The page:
Rain threatens Norway's Sankthans celebrations

Author thumbnail
NTB/The Local - [email protected]
Rain threatens Norway's Sankthans celebrations
According to the forecast, this year's Sankthans celebrations won't be quite as nice as last year. Photo: Heiko Junge / NTB scanpix

Norwegians may have a hard time lighting their Sankthans bonfires, as the weekend calls for damp conditions throughout the country, particularly in the south.


The prospect of wet conditions threaten to damper the celebration for those who will light bonfires this weekend to commemorate Sankthansaften (St. John’s Eve), also known as Jonsok. And in Norway, that is just about everybody. The purists who opt to light their fires on Sankthansaften on Thursday will probably have the best luck when it comes to the weather. 
The forecast for the weekend does not look particularly promsiing, especially in the south.
“It will get pretty wet. We see signs of a good deal of rain showers beginning in the south and moving northward. In Western Norway, everything suggests rain already in the early hours of Friday. There is also a risk of thunder,” Frode Hassel at the Meteorological Institute in Bergen said.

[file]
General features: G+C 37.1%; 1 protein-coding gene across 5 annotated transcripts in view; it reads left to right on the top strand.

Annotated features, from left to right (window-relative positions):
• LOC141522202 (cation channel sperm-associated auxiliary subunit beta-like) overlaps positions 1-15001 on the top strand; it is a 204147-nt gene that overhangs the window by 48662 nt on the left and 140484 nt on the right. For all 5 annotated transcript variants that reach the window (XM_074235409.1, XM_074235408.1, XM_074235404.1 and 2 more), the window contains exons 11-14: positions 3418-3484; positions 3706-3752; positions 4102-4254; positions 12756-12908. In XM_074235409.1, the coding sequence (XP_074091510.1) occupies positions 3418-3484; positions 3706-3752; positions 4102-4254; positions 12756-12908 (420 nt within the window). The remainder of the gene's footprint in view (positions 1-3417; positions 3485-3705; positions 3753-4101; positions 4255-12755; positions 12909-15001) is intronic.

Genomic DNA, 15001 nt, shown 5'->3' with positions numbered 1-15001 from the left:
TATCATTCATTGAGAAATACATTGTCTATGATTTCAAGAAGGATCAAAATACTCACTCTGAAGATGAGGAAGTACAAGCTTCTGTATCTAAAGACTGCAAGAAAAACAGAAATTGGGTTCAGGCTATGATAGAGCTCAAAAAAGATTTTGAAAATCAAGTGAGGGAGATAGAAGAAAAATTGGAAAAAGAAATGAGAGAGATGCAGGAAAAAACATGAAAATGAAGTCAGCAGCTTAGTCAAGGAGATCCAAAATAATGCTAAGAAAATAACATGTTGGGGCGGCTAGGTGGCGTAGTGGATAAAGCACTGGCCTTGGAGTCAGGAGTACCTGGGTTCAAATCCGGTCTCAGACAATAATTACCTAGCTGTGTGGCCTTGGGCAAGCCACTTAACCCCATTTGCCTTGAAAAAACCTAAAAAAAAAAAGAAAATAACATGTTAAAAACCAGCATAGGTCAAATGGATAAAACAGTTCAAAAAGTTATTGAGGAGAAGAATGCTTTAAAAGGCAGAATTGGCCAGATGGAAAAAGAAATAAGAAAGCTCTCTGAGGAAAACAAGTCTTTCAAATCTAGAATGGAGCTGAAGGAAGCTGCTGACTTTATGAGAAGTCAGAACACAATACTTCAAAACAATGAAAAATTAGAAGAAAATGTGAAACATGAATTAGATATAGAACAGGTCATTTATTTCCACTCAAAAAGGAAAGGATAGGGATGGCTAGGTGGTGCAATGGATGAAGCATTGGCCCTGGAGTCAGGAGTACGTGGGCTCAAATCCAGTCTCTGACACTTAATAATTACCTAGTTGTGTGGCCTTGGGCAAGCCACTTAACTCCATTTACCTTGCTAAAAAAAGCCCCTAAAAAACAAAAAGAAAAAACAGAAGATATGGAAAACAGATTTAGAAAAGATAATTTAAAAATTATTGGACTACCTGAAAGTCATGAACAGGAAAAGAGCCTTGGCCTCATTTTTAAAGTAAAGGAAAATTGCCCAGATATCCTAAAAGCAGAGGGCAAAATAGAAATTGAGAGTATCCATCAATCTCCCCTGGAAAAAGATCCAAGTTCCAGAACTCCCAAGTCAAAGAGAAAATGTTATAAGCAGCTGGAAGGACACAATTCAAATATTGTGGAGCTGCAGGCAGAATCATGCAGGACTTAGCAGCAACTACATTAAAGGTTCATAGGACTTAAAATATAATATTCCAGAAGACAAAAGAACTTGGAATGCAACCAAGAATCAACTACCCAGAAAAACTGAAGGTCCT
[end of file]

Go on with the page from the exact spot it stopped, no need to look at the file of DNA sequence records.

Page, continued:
Later in the day Friday there will be even more rain. 
“The rainy weather will start already on Friday in most places throughout the country, with a great deal of rainfall of up to 25 millimeters in the western regions,” Hassel said. 
Summer holidays have begun for many Norwegians, but it may be wise to keep the swimsuit in the drawer for awhile still. 
Saturday’s forecast will improve some and those who want to light their bonfires them should have fairly good conditions in many places.
“There will be signs of local showers in both the Eastern and Western Norway, but it looks like mostly dry weather throughout the day, especially in the western parts of the country,” the meteorologist said. 
Sankthansaften is Norway’s celebration of midsummer. It takes its name from the St. Hans, the Danish name for John the Baptist, who according to Christian tradition was born six months before Jesus. With Christmas celebrated on December 24th in Norway, that puts John’s birthday on June 24th.
Unlike the Swedes, who prefer to dance around a pole, Norwegians celebrate the holiday by lighting bonfires. It’s not quite as popular in Norway as it is in Denmark to burn effigies of witches upon the flames, but there are still many places in Norway that will set a witch figure alight as part of the celebrations. 
If they can get the fires lit amidst all that rain, that is. 


Join the conversation in our comments section below. Share your own views and experience and if you have a question or suggestion for our journalists then email us at [email protected].
Please keep comments civil, constructive and on topic – and make sure to read our terms of use before getting involved.

Please log in to leave a comment.

See Also